Coast New Zealand
When: Tuesday 8.30pm
What: Home, land and sea
With his flowing locks and permanent neckerchief making him look like a 19th century sailor, Neil Oliver sure does look the part when it comes to the first episode of Coast New Zealand.
And, as he tells stories of Captain Cook's arrival in Fiordland's Dusky Sound, or of the first European settlement of sealers there, the Scottish television presenter-historian sure has some wind in his sails. Though, his seasoned sea legs are tested by the Tasman swells off New Zealand's remote south-west.
"On a scale of one to 10, how rough is this?" he asks a local crayfisherman in the cabin of his madly bobbing boat. "About a two," comes the reply.
Keen watchers of past local natural and social history television may feel a slight sense of deja vu with Coast New Zealand. After all, we've had plenty of shows that have been down this way before.
And it is the opening of an imported franchise being Aotearoa's answer to Oliver's BBC nine-season wander around the UK's highwater mark and two seasons of Oliver's Coast Australia. The latter was made for Australia's Foxtel by New Zealand's Great Southern Television, which is behind this local incarnation.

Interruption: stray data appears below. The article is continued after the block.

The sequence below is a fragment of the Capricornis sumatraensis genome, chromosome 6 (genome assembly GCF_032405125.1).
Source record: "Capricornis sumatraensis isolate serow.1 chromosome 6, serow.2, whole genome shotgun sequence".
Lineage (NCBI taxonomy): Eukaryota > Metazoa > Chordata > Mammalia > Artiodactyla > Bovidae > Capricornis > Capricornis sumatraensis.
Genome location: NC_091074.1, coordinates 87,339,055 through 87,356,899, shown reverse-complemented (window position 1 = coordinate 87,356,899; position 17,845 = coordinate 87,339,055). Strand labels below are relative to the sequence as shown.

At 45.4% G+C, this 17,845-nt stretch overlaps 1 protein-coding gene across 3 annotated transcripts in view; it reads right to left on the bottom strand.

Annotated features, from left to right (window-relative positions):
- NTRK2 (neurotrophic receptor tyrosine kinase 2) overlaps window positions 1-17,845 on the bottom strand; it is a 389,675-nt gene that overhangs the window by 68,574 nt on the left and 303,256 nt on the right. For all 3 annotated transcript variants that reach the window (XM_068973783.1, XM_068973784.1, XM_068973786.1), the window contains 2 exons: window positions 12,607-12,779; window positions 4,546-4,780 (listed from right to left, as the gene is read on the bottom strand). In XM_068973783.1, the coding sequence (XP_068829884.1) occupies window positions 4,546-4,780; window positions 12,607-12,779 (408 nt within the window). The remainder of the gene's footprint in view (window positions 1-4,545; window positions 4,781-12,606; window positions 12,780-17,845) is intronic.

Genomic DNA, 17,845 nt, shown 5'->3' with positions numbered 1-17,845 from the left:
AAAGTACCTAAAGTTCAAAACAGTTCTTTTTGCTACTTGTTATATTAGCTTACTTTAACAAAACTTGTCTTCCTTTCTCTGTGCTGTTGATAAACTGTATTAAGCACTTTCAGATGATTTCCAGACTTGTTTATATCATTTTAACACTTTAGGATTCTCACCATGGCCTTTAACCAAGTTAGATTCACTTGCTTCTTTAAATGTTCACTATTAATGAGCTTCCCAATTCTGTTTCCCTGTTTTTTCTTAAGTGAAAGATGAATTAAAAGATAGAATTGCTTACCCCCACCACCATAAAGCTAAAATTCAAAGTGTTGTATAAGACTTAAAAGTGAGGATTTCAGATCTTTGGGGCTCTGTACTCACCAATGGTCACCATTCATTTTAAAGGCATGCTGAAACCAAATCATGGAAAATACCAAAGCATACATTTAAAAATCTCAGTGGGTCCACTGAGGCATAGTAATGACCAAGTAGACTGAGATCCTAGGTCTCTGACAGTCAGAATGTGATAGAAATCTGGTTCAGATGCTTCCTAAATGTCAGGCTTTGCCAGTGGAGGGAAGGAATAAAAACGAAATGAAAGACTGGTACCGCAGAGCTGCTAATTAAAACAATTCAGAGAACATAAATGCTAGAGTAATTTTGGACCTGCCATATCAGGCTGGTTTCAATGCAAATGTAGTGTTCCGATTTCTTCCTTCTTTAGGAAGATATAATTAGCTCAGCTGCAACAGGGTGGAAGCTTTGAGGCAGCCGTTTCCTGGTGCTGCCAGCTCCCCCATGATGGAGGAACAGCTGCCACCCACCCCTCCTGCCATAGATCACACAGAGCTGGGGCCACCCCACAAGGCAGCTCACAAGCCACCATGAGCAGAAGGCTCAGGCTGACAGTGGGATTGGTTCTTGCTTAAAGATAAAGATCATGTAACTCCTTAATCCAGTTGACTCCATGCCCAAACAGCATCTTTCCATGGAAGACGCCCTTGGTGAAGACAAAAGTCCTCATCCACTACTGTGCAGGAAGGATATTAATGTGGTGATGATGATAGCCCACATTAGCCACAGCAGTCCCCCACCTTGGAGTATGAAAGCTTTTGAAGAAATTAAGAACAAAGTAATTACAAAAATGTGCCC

Coast NZ certainly outdoes any other local productions for bells and whistles.
The first episode has plenty of aerial shots set to Sweeping Music for Breathtaking Scenery Volumes I-VI; underwater photography of bottle-nose dolphins and rare Fiordland coral; digital inserts of whaling ships off the beach of Cuttle Cove.
But the show's best special effect is Oliver's enthusiastic, mellifluous, lyrical commentary about this "wild, improbable corner of the world".
His local cohorts, mostly television newbies, aren't bad either. Among them are Te Papa geologist-palaeontologist Dr Hamish Campbell, doing his best to make rocks and fossils interesting, marine biologist and action woman Jacky Geurts doing the jobs requiring a wetsuit, and actor-presenter Riria Hotere bringing a Maori perspective.
The Fiordland episode will be followed by five more instalments - The East Cape, Top of the South, Auckland, The Deep South and The Far North. And there's plenty that will be familiar to many viewers.
But, judging by a preview of the first episode, watching Oliver - and his show's swooping cameras - take in all that coastal geography is likely to be one of the greater, great outdoors series about this place we're likely to see in quite a while.
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